Vol. XXII, No. 124 [ BusinessWorld Online ]
Monday, January 26, 2009 | MANILA, PHILIPPINES
BY JESSICA ANNE D. HERMOSA, Reporter
LOCAL CEMENT manufacturer Holcim Philippines, Inc. may temporarily shut down its kilns in response to an expected weakening of sales, officials last week said.
The firm, which claims to corner roughly a third of the market, is considering halting production for as much as six weeks at a time to cut costs, Holcim Philippines Chief Operating Officer Ian S. Thackwray said.
"I am expecting to have shorter production ... and close kilns for six weeks. There is a chance that we will periodically [shut kilns down]. We are preparing for it," Mr. Thackwray told reporters at the sidelines of a company event last Friday.
A double-digit drop in cement demand will trigger a production halt, Eduardo A. Sahagun, the firm’s head of sales, marketing and distribution told BusinessWorld . He declined to be more specific.
A manufacturing line in Misamis Oriental which ceased operations in 2008, meanwhile, will likely stay closed this year, Mr. Thackwray added.
Holcim Philippines is the country’s leading cement maker in terms of capacity as its four plants are able to produce 34% or 7.238 million tons of the industry’s 21.04 million-ton total, 2007 data from the Cement Manufacturers Association of the Philippines (CeMAP) show.
Workers will be compensated even as production is halted, Mr. Thackwray said.
"It will not result in retrenchment," he said, adding that the kilns can be made to quickly resume operations if needed.
Some 1,400 employees work at Holcim Philippines according to its website.
Holcim Philippines had imposed temporary shutdowns during the 1997 Asian financial crisis, Mr. Sahagun said, with each halt stretching on for up to two months.
"It will depend on how things will be, if we will be deluged by imports and if the second round of the crisis is much more than what we expected," he said.
The economic downturn will cause construction by the private sector to weaken, Mr. Thackwray said.
"Most private construction have been completed while new projects are slowing. Private construction will undoubtedly decline.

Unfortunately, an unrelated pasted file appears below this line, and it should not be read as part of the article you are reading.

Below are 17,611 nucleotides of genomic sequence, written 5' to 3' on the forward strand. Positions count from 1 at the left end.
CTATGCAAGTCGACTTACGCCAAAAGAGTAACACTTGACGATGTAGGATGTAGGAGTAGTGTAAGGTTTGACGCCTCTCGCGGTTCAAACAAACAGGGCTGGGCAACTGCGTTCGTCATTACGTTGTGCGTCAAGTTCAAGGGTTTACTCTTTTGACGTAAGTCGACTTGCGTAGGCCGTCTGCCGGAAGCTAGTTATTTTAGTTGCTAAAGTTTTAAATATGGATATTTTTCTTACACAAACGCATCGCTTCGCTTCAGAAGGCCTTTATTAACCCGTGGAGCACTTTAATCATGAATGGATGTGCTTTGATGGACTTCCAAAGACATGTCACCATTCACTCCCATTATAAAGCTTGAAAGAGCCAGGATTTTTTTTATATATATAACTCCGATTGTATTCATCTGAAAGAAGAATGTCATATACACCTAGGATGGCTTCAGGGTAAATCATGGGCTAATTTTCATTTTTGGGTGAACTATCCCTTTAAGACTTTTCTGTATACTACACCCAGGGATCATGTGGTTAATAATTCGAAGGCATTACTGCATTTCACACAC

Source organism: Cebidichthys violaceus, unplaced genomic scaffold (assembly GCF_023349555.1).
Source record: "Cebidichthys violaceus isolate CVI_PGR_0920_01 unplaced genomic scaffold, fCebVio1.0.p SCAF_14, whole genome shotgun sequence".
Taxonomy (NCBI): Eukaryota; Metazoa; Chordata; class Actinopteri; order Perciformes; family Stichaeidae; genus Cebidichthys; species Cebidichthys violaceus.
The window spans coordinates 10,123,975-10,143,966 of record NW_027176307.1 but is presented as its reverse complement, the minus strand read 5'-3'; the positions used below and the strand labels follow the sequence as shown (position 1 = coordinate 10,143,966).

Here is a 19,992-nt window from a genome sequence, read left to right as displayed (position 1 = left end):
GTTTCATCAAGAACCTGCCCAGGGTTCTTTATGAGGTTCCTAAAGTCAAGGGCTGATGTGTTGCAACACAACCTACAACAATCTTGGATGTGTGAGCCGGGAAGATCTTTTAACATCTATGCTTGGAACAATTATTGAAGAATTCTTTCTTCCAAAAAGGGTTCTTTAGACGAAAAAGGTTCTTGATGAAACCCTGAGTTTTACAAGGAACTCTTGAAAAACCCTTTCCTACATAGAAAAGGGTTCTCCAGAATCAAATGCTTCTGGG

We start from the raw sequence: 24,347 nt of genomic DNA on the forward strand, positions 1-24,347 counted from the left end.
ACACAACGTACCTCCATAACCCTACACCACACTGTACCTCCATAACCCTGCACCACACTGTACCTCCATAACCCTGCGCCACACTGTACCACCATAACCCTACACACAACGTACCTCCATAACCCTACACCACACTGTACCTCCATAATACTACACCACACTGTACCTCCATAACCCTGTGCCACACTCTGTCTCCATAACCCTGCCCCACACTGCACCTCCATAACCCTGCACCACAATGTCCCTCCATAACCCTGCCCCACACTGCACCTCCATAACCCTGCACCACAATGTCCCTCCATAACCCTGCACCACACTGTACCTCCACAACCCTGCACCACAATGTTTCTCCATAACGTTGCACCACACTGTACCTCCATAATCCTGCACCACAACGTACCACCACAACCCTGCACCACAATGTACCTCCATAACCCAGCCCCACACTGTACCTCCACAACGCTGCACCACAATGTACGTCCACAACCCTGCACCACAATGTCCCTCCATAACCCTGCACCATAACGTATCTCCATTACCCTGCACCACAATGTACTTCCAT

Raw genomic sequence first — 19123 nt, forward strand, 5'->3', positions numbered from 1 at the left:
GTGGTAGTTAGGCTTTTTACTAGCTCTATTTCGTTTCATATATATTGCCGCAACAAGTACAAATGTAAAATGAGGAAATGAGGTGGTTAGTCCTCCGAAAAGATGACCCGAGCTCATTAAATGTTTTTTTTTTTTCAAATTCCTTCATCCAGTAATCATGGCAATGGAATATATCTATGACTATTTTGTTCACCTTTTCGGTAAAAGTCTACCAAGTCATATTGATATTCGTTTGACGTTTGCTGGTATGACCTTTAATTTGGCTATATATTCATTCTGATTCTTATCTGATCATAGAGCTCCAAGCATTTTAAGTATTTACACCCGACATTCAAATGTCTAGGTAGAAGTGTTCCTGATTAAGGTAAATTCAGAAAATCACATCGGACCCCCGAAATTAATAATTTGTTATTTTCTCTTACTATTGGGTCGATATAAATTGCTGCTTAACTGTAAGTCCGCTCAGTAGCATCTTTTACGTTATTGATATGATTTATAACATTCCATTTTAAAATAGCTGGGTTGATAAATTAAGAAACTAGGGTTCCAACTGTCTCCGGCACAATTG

"And it still remains to be seen whether the government has the ability to invest [in infrastructure]," he said.
CeMAP President Ernesto M. Ordoñez concurred in a telephone interview yesterday, saying that cement sales are likely to dip as private construction is put on hold amid the economic downturn.
Government infrastructure projects this year may boost demand, but "there is a difference between money allocated and if the money is spent", he said.
"Cement has a shelf life. You are better off not producing if you cannot sell," Mr. Ordoñez explained.
The industry is also concerned that imported cement entering the country at 0% tariff will eat into the demand of local companies, he said.
The 3% tariff slapped on cement from the Association of Southeast Asian Nations (ASEAN) and the 5% tariff on cement imported elsewhere were scrapped in November last year under Executive Order 766 to "ensure the stability of prices and adequacy of the supply of cement for government’s infrastructure programs including low-cost/mass housing projects."
Philippine Cement Workers Council National Coordinator Felix B. Deyta similarly opposed the tariff cut in a separate telephone interview yesterday.
"We fear that, with the tariff elimination, imported cement will flood the market. It will hurt firms’ employment," Mr. Deyta said in Filipino.
The industry employs some 120,000 direct and indirect workers, CeMAP data show.
Mr. Deyta, however, said he was confident firms will respect workers’ rights in case production halts become common in the industry.
Meanwhile, Holcim Philippines said it won’t be increasing cement prices.
"I would expect there would be no upward pressure on prices," Mr. Thackwray said, noting that oil and coal prices have been declining. "I don’t intend to increase prices for now."